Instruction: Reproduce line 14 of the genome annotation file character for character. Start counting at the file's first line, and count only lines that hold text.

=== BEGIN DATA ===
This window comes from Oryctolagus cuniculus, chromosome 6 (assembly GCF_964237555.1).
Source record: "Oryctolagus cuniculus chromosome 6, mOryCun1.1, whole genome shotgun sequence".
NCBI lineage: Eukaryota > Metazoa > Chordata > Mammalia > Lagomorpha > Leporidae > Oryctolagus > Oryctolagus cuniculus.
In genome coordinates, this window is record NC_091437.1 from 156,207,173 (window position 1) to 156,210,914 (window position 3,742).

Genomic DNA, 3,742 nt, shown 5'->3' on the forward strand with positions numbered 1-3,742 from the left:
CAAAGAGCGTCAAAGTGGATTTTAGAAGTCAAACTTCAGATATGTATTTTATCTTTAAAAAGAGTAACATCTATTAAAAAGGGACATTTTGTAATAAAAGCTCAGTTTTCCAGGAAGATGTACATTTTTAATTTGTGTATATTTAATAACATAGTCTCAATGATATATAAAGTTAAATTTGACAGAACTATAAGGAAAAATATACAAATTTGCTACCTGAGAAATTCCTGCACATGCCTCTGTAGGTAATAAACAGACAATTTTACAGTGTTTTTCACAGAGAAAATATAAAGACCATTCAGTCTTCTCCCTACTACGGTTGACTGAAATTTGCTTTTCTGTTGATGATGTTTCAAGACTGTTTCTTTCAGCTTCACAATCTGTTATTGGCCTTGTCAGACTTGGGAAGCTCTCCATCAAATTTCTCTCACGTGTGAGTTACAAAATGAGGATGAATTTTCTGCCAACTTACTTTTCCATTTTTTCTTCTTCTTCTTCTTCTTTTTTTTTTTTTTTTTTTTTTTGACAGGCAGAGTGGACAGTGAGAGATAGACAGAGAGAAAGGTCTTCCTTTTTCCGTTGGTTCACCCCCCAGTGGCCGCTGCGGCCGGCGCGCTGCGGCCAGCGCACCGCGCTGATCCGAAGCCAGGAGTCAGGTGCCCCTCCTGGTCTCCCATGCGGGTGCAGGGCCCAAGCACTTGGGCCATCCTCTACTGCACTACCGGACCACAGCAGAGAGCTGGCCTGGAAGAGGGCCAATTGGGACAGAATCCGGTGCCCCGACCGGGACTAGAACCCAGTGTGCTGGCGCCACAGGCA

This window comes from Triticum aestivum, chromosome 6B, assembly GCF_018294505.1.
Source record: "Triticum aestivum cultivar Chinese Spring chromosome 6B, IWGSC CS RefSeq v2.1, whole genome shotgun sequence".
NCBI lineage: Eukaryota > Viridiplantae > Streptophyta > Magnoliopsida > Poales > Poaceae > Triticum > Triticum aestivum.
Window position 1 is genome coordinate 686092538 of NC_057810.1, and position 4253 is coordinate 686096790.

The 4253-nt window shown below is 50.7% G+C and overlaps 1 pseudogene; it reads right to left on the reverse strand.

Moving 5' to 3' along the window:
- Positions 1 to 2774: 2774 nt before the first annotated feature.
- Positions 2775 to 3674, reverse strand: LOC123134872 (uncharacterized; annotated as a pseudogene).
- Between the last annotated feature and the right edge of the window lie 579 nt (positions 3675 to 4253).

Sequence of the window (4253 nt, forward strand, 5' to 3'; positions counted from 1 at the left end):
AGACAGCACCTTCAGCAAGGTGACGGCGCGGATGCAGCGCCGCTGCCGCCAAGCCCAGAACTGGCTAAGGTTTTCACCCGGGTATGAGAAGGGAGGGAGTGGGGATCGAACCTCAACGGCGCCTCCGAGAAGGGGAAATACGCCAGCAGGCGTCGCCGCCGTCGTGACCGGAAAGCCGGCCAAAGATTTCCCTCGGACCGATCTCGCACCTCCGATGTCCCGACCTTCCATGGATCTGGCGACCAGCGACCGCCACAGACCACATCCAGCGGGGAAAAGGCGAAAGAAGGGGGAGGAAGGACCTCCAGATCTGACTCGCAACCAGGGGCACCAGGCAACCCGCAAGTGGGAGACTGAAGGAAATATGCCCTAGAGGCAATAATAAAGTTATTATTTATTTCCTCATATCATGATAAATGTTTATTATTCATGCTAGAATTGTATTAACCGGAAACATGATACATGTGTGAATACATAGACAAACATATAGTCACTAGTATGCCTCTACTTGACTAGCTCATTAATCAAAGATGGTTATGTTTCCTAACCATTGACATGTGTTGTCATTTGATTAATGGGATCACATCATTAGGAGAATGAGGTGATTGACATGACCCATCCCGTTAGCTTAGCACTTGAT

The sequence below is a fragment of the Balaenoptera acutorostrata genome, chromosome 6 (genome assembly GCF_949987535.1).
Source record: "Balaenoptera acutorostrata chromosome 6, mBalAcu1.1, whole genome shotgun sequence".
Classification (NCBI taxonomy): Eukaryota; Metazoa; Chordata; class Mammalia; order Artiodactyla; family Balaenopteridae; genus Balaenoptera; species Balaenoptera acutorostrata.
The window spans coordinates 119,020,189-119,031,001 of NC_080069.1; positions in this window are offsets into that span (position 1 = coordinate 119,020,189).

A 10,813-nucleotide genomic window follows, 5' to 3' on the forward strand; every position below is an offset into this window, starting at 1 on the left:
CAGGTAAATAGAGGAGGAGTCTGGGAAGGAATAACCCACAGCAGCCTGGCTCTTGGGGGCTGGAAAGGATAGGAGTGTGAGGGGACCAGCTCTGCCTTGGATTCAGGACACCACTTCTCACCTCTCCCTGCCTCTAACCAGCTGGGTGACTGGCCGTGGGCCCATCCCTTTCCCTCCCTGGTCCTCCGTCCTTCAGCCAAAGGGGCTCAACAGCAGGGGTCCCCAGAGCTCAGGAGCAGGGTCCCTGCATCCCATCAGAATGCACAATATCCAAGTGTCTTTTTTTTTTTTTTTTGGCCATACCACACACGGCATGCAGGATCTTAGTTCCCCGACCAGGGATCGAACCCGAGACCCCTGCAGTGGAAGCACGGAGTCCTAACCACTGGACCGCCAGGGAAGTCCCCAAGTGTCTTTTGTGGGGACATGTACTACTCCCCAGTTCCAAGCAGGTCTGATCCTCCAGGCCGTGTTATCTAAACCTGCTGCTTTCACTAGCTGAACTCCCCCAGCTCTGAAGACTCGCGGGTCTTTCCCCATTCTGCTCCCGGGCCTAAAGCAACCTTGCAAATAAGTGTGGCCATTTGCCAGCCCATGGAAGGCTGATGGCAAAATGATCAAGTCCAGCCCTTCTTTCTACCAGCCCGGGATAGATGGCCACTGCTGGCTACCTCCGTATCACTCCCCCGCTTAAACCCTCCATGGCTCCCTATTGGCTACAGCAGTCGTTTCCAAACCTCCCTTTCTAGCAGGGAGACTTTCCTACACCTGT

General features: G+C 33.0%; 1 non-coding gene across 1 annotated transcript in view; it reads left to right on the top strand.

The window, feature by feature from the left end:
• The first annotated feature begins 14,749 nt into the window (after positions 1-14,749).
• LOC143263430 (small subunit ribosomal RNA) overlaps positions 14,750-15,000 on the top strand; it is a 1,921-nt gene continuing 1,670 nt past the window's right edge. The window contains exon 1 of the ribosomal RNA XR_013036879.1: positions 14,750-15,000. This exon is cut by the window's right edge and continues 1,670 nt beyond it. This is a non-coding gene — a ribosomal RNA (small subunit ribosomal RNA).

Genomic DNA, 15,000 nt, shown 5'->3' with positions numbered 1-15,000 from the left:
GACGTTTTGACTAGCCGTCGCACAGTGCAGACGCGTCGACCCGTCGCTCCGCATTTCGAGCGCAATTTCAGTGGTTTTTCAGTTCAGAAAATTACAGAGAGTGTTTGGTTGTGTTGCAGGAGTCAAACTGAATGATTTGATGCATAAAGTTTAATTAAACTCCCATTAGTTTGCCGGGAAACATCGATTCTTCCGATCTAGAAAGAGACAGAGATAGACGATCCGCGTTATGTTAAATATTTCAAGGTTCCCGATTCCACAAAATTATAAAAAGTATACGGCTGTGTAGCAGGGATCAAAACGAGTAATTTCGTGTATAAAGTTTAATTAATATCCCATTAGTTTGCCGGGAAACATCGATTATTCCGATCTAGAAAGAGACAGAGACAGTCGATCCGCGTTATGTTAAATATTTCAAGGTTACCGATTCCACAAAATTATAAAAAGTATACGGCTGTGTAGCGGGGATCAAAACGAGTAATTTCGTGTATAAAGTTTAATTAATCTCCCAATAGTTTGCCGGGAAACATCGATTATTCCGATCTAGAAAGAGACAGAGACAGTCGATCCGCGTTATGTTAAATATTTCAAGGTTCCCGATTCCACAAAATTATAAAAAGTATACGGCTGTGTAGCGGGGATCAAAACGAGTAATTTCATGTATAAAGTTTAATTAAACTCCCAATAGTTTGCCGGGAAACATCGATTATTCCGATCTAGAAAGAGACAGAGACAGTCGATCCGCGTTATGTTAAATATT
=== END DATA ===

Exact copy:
- Positions 2775 to 3674, reverse strand: LOC123134872 (uncharacterized; annotated as a pseudogene).